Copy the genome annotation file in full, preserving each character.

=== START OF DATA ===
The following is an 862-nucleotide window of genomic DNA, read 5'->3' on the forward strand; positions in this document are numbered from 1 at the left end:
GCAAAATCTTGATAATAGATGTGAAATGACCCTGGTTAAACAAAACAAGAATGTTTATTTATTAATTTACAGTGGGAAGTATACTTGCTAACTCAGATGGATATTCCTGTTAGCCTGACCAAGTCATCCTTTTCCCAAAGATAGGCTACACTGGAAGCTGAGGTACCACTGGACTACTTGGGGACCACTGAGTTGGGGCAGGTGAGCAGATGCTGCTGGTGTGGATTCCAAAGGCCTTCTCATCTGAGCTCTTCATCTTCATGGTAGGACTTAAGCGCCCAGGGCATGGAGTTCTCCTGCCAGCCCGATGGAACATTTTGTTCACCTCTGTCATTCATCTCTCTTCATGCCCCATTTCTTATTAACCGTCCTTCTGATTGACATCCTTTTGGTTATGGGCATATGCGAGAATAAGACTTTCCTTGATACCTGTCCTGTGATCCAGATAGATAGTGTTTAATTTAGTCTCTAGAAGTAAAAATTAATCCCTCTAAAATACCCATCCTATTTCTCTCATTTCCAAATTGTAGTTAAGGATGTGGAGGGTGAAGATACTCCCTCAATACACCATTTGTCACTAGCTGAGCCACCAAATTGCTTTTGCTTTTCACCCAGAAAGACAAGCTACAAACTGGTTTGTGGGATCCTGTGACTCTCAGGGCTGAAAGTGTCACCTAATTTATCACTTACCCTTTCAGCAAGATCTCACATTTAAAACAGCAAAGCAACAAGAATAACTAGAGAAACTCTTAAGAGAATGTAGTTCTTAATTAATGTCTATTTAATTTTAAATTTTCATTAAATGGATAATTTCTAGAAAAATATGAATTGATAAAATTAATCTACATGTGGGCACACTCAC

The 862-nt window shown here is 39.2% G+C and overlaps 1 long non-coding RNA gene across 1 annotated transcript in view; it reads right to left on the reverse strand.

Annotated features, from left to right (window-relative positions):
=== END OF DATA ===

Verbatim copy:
The following is an 862-nucleotide window of genomic DNA, read 5'->3' on the forward strand; positions in this document are numbered from 1 at the left end:
GCAAAATCTTGATAATAGATGTGAAATGACCCTGGTTAAACAAAACAAGAATGTTTATTTATTAATTTACAGTGGGAAGTATACTTGCTAACTCAGATGGATATTCCTGTTAGCCTGACCAAGTCATCCTTTTCCCAAAGATAGGCTACACTGGAAGCTGAGGTACCACTGGACTACTTGGGGACCACTGAGTTGGGGCAGGTGAGCAGATGCTGCTGGTGTGGATTCCAAAGGCCTTCTCATCTGAGCTCTTCATCTTCATGGTAGGACTTAAGCGCCCAGGGCATGGAGTTCTCCTGCCAGCCCGATGGAACATTTTGTTCACCTCTGTCATTCATCTCTCTTCATGCCCCATTTCTTATTAACCGTCCTTCTGATTGACATCCTTTTGGTTATGGGCATATGCGAGAATAAGACTTTCCTTGATACCTGTCCTGTGATCCAGATAGATAGTGTTTAATTTAGTCTCTAGAAGTAAAAATTAATCCCTCTAAAATACCCATCCTATTTCTCTCATTTCCAAATTGTAGTTAAGGATGTGGAGGGTGAAGATACTCCCTCAATACACCATTTGTCACTAGCTGAGCCACCAAATTGCTTTTGCTTTTCACCCAGAAAGACAAGCTACAAACTGGTTTGTGGGATCCTGTGACTCTCAGGGCTGAAAGTGTCACCTAATTTATCACTTACCCTTTCAGCAAGATCTCACATTTAAAACAGCAAAGCAACAAGAATAACTAGAGAAACTCTTAAGAGAATGTAGTTCTTAATTAATGTCTATTTAATTTTAAATTTTCATTAAATGGATAATTTCTAGAAAAATATGAATTGATAAAATTAATCTACATGTGGGCACACTCAC

The 862-nt window shown here is 39.2% G+C and overlaps 1 long non-coding RNA gene across 1 annotated transcript in view; it reads right to left on the reverse strand.

Annotated features, from left to right (window-relative positions):